Cooking Tips and Questions - no roasting pan -pyrex ok for chicken?

11-25-2007, 01:14 PM
Hi all -

We had thanksgiving out of town, but I purchased a 4.5 lb. whole free range chicken that I am brining and plan to roast for dinner tonight.

My question is this ... I don't have a roasting pan for meat. Is it ok to cook a whole chicken in a 9 x 13 casserole pan? Or, I have a corning ware deep dish casserole (maybe 4 qt?) with a lid. The chicken would fit in either...


Thanks so much, and I hope everyone has a great day!

11-25-2007, 01:31 PM
I think either would work just fine. I'd put aluminum foil over it if using the pyrex pan, for the first half of the cooking time, and also add some liquid to the bottom of the pan to help keep it from drying out. The casserole dish with the lid would probably do a better job of keeping the moisture in.

Interesting question because I was just going through a Cook's magazine in which 13 X 9 inch baking pans were rated, and they rated the pyrex as no. 1; even ahead of a $95 Calphalon pan. I can't remember what they cooked in it though!

11-25-2007, 02:20 PM
I only use pyrex...however if you want to roast it it is better to have a rack in the pan to roast it on so the bird doesnt stew in its own drippings. And for cleanup I always line with foil.

11-25-2007, 02:24 PM
Thanks for the suggestions. Any thoughts on what I could use to elevate the chicken as a substitute for a rack?

11-25-2007, 03:20 PM
You can make 4 balls of foil and use these to elevate the bird. I just read about roasting the turkey upside-down for moister breast meat. The drippings from the back (fattier) part drip over the breasts as it's cooking. I would think the same would be true of a chicken. Just to get the top browned, you might turn over for the last few minutes of roasting.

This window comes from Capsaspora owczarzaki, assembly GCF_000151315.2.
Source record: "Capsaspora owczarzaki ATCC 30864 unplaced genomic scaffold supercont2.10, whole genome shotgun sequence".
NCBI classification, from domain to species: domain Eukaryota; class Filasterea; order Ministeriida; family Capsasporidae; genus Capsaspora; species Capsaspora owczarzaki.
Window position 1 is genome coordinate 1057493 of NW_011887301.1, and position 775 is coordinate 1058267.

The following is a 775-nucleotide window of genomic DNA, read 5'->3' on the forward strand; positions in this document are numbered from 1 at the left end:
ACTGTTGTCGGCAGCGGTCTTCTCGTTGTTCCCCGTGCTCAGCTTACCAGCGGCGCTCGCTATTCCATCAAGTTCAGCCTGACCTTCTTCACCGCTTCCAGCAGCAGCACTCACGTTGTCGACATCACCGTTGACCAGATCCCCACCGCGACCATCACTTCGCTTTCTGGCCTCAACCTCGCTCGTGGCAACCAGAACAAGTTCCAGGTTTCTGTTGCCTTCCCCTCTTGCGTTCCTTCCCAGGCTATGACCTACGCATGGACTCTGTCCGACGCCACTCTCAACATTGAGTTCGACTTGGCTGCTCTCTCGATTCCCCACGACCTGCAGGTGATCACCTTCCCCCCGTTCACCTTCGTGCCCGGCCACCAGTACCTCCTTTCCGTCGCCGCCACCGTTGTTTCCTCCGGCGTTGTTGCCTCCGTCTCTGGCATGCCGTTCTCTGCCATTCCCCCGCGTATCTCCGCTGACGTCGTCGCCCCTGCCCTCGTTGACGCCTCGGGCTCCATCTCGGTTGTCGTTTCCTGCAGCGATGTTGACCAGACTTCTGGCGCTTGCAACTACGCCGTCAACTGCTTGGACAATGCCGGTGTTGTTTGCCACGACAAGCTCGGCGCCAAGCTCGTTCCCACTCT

10-07-2008, 01:39 PM
you could also use whole carrots and celery stalks to make a rack...i saw it on the food network lol

10-07-2008, 02:15 PM
I know this sounds weird, but use a beer can! Put it where the head used to be, and stand the chicken up on the bear can, so technically, you're cooking it on its head. it helps keep the fat off of it, but allows some to be absorbed while it drips down during the cooking process.

10-07-2008, 02:38 PM
I just read about roasting the turkey upside-down for moister breast meat. The drippings from the back (fattier) part drip over the breasts as it's cooking.

Why haven't we been doing this all along?!? That seems so simple and obvious! :dizzy:

10-07-2008, 02:51 PM
Mmmm...brining makes the tastiest moist birds ever! I always brine Turkey's when I roast them. I also like to start them out at really high heat to get them brown and then I turn down the heat and cover the breast with foil. It's the Alton Brown method of turkey roasting. Yum!

I think a pyrex dish will be fine for your chicken. I would line it with foil first and then use carrots or potatoes underneath the chicken as a rack.

10-07-2008, 03:03 PM
I *always* brine poultry. Even if I'm just doign chicken breasts on the grill ... brining makes meat taste soooo much better.

A pyrex dish is perfect and I 2nd the idea of using rolled up foil balls to elevate the chicken a bit.


10-08-2008, 12:41 AM
all this turkey talk is making my mouth water lol Hooray for thanksgiving this weekend! (Canadian thanksgiving that is) Can't wait for turkey now lol